"I think the androgen receptor is a kind of leverage point in the cell, tipping the balance in an anabolic direction, favoring glucose oxidation, and opposing catabolic influences of all sorts, in a sort of "loading" function, the way "concentric" exercise has many protective effects. As the organism ages, the meaning of that kind of loading will change, especially with the accumulation of PUFA." —Ray Peat, PhD (2014 email correspondence)
Taken together, I think these suggest that the organism's interaction with the environment may influence androgen receptors, however, if a change in the androgen receptor was a feature of baldness, it would support a "Lamarckian" or environmental view of pattern baldness, not a genetic-androgen explanation.
Q: IF BALDNESS DOESN'T RESULT FROM HIGHER LEVELS OF ANDROGENS OR THROUGH SOME MYSTERY MECHANISM THROUGH THE ANDROGEN RECEPTOR, WHY IS FINASTERIDE (PROPECIA) SO EFFECTIVE?
According to different sources, finasteride is less than 50% effective.
"Till date, only two FDA-approved synthetic drugs, minoxidil and finasteride, are used to cure AGA with only 35 and 48% success, respectively; therefore, a search for new drug based on the mechanism of androgens action is still needed." "It is unlikely that single targeted agents will be sufficient for treating AGA, and therefore, it would be a challenge to obtain compounds with multiple activities." —Jain, R. et al. Potential targets in the discovery of new hair growth promoters for androgenic alopecia. July 2014, Vol. 18, No. 7 , Pages 787-806
I’m constantly in doubt on whether or not finasteride is that efficacious, however. I only have to venture to a major street in San Francisco to find that if there were an "effective" treatment for baldness, a majority of men are either not aware of it, or are choosing to be bald.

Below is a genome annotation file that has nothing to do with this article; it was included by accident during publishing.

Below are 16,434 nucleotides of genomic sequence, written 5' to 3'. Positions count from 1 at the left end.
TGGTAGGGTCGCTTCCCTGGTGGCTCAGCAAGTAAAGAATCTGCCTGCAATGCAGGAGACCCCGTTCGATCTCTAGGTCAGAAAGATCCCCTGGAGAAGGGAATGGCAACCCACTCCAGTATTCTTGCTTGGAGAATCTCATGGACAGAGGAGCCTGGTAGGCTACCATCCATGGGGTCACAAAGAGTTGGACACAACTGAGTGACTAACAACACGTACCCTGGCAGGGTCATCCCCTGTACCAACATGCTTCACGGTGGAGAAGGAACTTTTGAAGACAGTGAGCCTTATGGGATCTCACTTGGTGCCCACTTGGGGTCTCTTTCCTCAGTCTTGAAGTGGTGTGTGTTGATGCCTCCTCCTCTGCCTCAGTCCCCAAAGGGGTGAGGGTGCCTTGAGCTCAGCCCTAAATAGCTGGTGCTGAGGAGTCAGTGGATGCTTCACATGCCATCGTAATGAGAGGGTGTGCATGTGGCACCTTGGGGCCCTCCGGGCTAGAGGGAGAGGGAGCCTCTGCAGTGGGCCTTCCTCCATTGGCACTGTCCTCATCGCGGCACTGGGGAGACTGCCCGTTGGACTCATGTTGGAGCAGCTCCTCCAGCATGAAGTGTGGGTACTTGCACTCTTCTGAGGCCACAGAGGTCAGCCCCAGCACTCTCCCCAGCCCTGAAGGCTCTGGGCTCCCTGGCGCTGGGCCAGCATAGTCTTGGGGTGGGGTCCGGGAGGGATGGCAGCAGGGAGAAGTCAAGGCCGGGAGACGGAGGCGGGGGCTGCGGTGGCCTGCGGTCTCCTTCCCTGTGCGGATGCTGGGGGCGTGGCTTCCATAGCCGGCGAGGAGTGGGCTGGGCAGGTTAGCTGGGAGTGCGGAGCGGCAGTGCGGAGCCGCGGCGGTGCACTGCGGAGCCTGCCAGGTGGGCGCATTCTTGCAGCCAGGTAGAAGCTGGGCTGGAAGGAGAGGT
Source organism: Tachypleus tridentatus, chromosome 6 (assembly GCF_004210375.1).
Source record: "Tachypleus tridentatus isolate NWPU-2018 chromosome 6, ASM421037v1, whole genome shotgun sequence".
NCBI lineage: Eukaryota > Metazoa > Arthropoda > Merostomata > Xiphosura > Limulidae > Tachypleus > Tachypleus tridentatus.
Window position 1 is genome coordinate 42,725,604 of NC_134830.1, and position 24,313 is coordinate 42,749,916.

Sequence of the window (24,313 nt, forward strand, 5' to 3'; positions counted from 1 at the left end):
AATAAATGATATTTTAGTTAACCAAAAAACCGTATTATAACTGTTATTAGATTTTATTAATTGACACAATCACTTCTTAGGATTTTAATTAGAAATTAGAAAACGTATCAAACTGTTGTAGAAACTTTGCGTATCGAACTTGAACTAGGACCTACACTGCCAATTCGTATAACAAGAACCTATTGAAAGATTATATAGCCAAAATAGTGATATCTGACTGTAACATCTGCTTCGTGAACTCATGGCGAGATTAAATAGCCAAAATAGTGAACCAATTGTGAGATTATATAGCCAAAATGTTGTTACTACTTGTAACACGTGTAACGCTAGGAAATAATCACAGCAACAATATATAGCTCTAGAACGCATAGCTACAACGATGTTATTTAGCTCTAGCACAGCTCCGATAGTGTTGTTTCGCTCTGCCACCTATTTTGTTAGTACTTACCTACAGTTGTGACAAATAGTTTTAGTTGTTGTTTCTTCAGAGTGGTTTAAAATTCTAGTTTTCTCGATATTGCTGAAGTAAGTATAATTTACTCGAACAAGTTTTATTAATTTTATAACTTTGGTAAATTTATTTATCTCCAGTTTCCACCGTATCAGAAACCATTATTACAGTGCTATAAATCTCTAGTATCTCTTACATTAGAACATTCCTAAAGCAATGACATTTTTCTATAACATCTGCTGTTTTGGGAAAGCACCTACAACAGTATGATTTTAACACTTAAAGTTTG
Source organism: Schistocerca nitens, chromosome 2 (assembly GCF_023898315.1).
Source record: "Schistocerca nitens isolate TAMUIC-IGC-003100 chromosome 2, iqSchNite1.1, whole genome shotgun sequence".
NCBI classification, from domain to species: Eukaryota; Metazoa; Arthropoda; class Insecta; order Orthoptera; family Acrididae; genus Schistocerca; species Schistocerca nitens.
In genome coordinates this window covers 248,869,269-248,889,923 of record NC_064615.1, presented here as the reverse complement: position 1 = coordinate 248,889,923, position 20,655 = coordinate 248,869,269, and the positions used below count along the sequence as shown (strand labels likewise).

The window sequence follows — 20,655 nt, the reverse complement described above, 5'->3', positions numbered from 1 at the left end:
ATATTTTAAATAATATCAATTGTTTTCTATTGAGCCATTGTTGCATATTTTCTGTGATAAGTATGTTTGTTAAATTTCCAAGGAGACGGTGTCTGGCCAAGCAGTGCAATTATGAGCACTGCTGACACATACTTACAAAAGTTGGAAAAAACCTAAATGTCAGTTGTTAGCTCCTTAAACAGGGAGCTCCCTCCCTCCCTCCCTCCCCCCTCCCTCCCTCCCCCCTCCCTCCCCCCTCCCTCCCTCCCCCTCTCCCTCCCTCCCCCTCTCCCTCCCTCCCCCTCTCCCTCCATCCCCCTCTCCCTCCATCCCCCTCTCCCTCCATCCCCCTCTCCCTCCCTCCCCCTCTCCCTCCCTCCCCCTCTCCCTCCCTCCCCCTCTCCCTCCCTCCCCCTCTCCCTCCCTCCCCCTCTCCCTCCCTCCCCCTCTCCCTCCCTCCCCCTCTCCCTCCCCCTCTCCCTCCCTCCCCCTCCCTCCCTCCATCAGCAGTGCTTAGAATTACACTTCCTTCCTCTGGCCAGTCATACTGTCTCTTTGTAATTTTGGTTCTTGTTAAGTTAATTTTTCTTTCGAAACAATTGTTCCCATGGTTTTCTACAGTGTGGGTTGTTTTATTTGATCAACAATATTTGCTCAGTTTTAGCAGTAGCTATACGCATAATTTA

Jonathan J. Jarrow has written a great piece of Merck’s manipulative marketing of Finasteride’s so-called effectiveness.
Q: IF FINASTERIDE DOESN’T EXERT IT’S EFFECTS BY DECREASING ANDROGENS, HOW DOES IT WORK?
I think finasteride is essentially a derivative of progesterone, but it probably lacks most of the "protective" effects of natural progesterone.
A few pieces of evidence support this view:
1) Finasteride and progesterone are chemically similar.
2) Finasteride and progesterone are both feminizing.
3) It was found that finasteride is more effective in younger men that older men. I think this might be because older men are more "estrogenized" than younger men (progesterone and estrogen work in the opposite direction).
As for the safety of finasteride, a 2014 paper concluded:
"However, a substantial body of evidence exists which points to serious and potentially ill-health effects of 5α-RIs’ therapy. These include loss or reduced libido, erectile dysfunction, orgasmic and ejaculatory dysfunction, development of high grade PCa tumors, potential negative cardiovascular events, and depression. The side effects are potentially harmful in some individuals and in young men may be persistent or irreversible. The argument that the benefits of these drugs outweighs the risks is slowly eroding in the face of new emerging scientific evidence from preclinical and clinical studies." —Traish, A.M., et al. The Dark Side of 5α-Reductase Inhibitors’ Therapy: Sexual Dysfunction, High Gleason Grade Prostate Cancer and Depression. Korean J Urol. 2014 Jun;55(6):367-79. doi: 10.4111/kju.2014.55.6.367. Epub 2014 Jun 16.
Q: IN THE 2013 (FREE) #1 SELLING AMAZON BOOK, HAIR LIKE A FOX: A BIOENERGETIC VIEW OF PATTERN HAIR LOSS, YOU MADE THE CASE THAT BALDNESS IS THE RESULT OF METABOLIC STRESS. CAN YOU BRIEFLY EXPLAIN THAT WITHOUT GETTING TOO TECHNICAL?
The thesis of the book was that pattern hair loss is the result of a chronic interference with respiratory energy ("efficient" energy generation through the mitochondria, or oxidative metabolism) and an increased reliance on the adaptive "stress" substances that cause unfavorable changes to the scalp overtime leading to the decreased efficiency of hair growth.
The hormone responsible for "efficient" energy generation through the mitochondria is active thyroid hormone (i.e., triiodothyronine, or T3). Thyroid hormone is sometimes referred to as "the hormone of respiration" and supports the oxidation of glucose to carbon dioxide, which in return allows cells to use glucose and oxygen.
Q: INTERESTING, BUT IS THERE ANY EVIDENCE TO SUPPORT THIS "ENVIRONMENTAL" HYPOTHESIS?
I tried to include as much context and evidence in the book, but here are a few pieces of evidence:
1) The discovery by Vitali, et al. that degenerative hair conditions were related to a decline in mitochondrial function and that thyroid hormones act as "mitochondrial hair medicine".